RESEARCH SUPPORT, NON-U.S. GOV'T
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Biomechanical analysis of rotational motions after disc arthroplasty: implications for patients with adult deformities.

Spine 2006 September 2
STUDY DESIGN: An anatomic and biomechanical bench-top basic scientific comparative analysis to determine the appropriateness of total disc replacement (TDR) in a lumbar spine with scoliotic tendencies.

OBJECTIVES: Only limited data are currently available studying the application of disc replacement adjacent to scoliosis fusions. Theoretically, motion preservation should help delay the continuum of lumbar degeneration adjacent to scoliosis fusions and rotationally unstable lumbar segments.

SUMMARY OF BACKGROUND DATA: As a tertiary referral center for failed TDR, we noticed an alarming number of lumbar spinal rotational iatrogenic instability patterns but none occurring in the cervical spine. It is appropriate to analyze the bench-top rotational stability of disc replacement to predict whether this new technology is feasible for a larger prospective clinical study in the treatment of degenerative scoliosis.

METHODS: Measurements were taken from 60 human specimens from the Hamann-Todd Osteological Collection: 1) to determine the rotational arc of influence (AOI) = the angle formed from the center of axial rotation to the outermost extent of the facet joints; and 2) to determine the relative anatomic size discrepancy between the left and right facets proportionately with the cross-sectional area of the intervertebral disc = facet/endplate ratio (FER). Biomechanical testing was performed using fresh frozen human cadaveric spines with the following conditions to determine the rotational stability: 1) intact; 2) resection of ALL, anulus, disc, and PLL simulating the preparation for a TDR; 3) a more radical anular resection; 4) entire 360 degrees anular resection; and 4) insertion of the respective unconstrained-type disc replacement. Using a 6 degrees of freedom spine simulator, unconstrained pure moments of +/-8.0 Nm (lumbar) and +/-3.0 Nm (cervical) were used for axial rotation with quantification of the operative level range of motion and neutral zone, with data normalized to the intact spine condition.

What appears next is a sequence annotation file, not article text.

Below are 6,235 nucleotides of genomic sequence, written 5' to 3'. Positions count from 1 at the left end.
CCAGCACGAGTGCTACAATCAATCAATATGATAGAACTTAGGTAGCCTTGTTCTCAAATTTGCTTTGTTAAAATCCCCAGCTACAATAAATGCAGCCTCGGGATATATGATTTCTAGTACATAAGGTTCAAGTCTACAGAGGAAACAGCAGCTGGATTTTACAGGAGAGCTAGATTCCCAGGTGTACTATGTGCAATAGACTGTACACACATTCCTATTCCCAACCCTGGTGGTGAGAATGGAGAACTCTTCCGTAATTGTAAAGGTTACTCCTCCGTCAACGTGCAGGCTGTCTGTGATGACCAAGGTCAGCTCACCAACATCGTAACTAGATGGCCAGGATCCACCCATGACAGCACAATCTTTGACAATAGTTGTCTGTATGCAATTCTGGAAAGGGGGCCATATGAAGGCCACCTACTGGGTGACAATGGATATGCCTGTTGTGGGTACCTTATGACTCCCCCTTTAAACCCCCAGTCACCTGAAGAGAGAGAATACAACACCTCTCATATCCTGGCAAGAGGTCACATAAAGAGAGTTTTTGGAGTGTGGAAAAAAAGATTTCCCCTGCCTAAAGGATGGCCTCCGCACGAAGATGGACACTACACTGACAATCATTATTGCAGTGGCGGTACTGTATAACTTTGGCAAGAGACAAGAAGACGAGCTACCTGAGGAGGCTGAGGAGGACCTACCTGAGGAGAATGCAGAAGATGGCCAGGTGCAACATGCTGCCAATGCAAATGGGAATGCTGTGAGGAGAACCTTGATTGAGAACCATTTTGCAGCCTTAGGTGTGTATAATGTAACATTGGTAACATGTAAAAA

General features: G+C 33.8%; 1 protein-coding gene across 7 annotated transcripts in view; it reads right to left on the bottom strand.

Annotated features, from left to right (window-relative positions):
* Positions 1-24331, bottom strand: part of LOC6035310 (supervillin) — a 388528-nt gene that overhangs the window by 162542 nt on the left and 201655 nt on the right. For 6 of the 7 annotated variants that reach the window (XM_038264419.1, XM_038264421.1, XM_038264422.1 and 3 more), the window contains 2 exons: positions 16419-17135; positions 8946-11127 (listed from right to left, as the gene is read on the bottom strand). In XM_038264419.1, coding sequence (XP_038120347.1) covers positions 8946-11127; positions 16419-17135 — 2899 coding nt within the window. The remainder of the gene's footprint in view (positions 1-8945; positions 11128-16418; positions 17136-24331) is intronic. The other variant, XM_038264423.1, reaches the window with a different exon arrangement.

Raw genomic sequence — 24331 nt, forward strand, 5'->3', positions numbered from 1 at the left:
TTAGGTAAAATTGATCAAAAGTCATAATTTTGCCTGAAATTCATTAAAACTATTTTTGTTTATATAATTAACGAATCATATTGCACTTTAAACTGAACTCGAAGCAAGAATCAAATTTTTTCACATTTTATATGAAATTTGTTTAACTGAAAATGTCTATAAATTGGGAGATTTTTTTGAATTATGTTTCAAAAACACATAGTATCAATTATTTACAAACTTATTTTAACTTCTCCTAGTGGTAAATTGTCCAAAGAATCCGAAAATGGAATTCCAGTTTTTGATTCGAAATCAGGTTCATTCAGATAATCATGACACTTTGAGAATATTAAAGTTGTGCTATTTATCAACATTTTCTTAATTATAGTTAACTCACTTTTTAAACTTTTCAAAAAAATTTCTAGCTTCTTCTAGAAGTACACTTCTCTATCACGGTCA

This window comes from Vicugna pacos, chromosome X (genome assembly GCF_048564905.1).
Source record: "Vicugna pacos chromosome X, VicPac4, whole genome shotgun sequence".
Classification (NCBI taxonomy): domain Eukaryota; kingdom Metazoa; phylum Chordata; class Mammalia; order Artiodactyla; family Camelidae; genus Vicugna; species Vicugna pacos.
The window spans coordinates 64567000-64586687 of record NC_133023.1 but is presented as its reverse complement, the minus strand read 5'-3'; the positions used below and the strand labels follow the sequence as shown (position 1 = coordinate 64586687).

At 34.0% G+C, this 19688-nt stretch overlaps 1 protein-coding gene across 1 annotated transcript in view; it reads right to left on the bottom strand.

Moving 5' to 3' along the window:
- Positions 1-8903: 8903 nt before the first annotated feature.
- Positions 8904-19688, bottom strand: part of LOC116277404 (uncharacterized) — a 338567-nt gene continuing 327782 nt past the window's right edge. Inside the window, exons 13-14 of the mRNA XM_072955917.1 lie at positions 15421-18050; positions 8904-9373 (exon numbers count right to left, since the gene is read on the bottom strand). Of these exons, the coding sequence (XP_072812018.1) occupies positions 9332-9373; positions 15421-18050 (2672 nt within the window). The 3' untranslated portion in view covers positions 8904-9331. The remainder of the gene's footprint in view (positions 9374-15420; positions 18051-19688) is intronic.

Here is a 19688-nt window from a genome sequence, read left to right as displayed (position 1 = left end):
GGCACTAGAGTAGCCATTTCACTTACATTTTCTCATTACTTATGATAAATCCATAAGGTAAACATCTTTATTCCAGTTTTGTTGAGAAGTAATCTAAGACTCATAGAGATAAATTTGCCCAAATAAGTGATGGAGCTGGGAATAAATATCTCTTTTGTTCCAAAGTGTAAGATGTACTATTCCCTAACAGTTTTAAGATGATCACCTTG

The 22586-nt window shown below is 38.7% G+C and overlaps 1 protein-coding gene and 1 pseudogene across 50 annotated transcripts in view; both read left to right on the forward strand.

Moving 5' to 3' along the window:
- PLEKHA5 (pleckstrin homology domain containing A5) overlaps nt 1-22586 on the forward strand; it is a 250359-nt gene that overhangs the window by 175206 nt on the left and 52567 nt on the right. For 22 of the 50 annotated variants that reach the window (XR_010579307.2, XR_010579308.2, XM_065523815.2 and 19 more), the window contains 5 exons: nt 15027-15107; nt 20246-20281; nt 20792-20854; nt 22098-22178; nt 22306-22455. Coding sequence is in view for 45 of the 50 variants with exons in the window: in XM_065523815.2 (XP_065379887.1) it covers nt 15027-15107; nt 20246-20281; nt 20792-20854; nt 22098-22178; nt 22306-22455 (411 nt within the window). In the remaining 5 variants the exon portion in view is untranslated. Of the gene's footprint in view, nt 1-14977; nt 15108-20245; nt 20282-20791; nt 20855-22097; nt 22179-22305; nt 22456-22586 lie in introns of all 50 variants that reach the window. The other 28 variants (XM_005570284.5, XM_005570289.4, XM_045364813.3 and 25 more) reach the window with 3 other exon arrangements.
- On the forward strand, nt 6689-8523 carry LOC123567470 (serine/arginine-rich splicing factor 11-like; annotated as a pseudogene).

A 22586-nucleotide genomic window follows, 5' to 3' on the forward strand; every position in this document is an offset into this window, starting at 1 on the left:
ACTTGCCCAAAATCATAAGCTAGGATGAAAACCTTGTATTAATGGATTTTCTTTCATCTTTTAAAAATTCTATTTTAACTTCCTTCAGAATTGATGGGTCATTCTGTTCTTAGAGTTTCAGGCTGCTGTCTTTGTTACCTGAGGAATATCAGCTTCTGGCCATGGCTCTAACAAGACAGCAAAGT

RESULTS: There were anatomic limitations in the lumbar spine that make it less desirable to apply uncon-strained disc replacements; indeed, the spine was at risk for iatrogenic lumbar scoliosis. The anulus fibrosis, anterior longitudinal ligament, and the posterior longitudinal ligament are critical structures in preventing iatrogenic scoliosis. The lumbar facet joints are more posteriorly located and are smaller relative to the intervertebral disc, compared with this association in the cervical spine. Because the facet capsular ligaments are mechanically less effective with lower tensile strength in the lumbar spine, multiple-level arthroplasty tends to accentuate scoliotic tendencies; this is independent of prosthetic design and surgical technique.

DISCUSSION: Implantation of the lumbar TDR never restored the motion segment back to the rotational stability of the intact segment achieving a range of 120% to 140% rotational range of motion compared with the intact condition. This rotational instability proved to be additive as a two-level lumbar TDR resulted in between 240% and 260% increase in rotational instability compared with the intact condition.

CONCLUSION: The neutral zone of the intact cervical spine was restored even using an unconstrained cervical TDR. The greater inherent rotational constraints of the cervical spine make it more amenable to stable multilevel arthroplasty compared with the lumbar spine.

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